The public apparently has little sympathy for complaints about the across-the-board cutting ordered in most discretionary federal spending.
The public is more concerned, a poll shows, about the cuts in Defense spending.
By a margin of 61 percent to 33 percent, people surveyed by ABC News and the Washington Post support the non-defense budget cutting that started Friday.
By a nearly identical margin, ABC reports, they oppose the cut in military spending.
The poll run by Langer Research Associates found support for the non-defense cuts among Democrats (57 percent) and Republicans (75 percent) as well — while opposition to the defense cuts ran 73 percent among Republicans and split Democrats “down the middle.”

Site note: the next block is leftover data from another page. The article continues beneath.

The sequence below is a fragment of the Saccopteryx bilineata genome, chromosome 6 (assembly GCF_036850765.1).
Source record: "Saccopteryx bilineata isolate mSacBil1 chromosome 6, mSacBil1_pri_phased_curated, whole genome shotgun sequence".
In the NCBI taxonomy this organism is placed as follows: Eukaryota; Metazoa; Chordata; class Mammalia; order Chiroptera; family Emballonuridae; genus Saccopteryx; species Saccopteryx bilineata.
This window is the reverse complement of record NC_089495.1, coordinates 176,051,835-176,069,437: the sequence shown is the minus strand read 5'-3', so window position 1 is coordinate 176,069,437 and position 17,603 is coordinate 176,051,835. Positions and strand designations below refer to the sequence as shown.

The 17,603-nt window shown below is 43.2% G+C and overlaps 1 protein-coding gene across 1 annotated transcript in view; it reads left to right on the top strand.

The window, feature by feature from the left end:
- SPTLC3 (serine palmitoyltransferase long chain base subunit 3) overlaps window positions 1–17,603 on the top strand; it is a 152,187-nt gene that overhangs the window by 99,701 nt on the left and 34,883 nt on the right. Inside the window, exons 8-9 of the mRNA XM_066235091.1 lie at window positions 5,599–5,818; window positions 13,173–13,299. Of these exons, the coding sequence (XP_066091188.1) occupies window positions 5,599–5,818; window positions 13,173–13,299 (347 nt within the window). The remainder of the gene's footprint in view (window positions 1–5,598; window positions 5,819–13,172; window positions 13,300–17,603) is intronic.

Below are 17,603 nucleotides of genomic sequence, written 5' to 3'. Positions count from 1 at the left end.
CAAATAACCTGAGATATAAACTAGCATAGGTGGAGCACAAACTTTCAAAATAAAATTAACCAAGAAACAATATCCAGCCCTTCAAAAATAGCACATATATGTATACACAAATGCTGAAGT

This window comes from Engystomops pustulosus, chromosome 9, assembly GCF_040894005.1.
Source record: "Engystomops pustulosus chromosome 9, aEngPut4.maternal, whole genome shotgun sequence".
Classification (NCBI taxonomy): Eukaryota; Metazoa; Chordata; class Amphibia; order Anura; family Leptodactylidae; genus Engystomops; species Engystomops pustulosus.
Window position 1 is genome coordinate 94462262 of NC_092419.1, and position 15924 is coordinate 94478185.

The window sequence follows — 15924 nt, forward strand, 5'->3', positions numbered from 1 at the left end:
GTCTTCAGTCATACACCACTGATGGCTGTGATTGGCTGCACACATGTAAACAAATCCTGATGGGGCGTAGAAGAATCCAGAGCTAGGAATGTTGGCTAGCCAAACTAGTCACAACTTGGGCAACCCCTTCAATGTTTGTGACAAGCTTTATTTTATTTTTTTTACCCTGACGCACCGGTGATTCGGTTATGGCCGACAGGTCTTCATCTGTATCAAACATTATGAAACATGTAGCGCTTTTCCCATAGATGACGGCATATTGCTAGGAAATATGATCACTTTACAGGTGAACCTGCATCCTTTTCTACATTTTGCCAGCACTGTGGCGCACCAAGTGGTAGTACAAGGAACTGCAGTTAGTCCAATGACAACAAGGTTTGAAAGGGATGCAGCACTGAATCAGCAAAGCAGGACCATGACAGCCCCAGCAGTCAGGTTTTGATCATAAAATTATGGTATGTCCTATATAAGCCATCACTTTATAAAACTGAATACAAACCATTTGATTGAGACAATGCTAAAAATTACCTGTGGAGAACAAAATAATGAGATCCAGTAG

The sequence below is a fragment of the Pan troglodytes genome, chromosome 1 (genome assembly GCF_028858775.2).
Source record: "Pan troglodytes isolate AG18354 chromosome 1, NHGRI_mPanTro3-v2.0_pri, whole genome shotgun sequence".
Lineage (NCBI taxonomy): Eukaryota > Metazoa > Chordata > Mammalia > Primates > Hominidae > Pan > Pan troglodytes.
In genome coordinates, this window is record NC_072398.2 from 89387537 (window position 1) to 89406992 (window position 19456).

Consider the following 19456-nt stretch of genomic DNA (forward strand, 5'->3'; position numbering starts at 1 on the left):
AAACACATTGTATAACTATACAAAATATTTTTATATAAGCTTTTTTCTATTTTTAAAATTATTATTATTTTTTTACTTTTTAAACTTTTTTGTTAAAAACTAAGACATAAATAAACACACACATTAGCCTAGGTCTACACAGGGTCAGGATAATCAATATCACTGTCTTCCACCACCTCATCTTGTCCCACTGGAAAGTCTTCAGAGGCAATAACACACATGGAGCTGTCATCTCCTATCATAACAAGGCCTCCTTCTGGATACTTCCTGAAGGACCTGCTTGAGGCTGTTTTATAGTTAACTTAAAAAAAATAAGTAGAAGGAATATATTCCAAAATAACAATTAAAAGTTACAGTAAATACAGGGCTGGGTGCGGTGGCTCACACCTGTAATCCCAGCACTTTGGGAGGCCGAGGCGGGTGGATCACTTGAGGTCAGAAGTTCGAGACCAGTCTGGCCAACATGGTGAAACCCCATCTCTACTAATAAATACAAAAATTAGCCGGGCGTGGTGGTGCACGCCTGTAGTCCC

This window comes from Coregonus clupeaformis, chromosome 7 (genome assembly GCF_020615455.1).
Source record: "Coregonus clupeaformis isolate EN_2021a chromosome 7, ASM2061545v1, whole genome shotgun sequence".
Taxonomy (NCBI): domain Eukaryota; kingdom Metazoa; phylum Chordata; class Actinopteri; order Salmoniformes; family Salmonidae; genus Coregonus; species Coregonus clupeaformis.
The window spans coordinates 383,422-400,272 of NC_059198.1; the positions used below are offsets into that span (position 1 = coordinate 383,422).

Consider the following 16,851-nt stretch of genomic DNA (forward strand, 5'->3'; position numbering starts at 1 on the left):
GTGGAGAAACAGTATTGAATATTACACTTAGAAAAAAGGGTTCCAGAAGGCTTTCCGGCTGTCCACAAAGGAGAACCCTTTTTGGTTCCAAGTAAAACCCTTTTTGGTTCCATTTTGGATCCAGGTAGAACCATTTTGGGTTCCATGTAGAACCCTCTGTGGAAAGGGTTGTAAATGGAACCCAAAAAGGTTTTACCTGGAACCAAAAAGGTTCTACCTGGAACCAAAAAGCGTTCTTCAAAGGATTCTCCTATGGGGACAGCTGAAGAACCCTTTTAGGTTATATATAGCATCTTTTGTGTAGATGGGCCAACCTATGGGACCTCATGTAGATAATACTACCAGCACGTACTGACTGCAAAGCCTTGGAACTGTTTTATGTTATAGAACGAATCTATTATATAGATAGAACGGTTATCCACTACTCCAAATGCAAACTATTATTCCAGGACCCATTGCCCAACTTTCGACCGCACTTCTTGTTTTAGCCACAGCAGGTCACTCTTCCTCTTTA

This would appear to place little pressure on Congress to restore much of the cuts as it writes a spending plan for the remainder of the fiscal year ending in September. Yet it would also tend to support a move in Washington to give the Pentagon more discretion over how the cuts are implemented, rather than requiring them across the board.
That work starts today in the House, with a March 27 deadline for writing a new budget.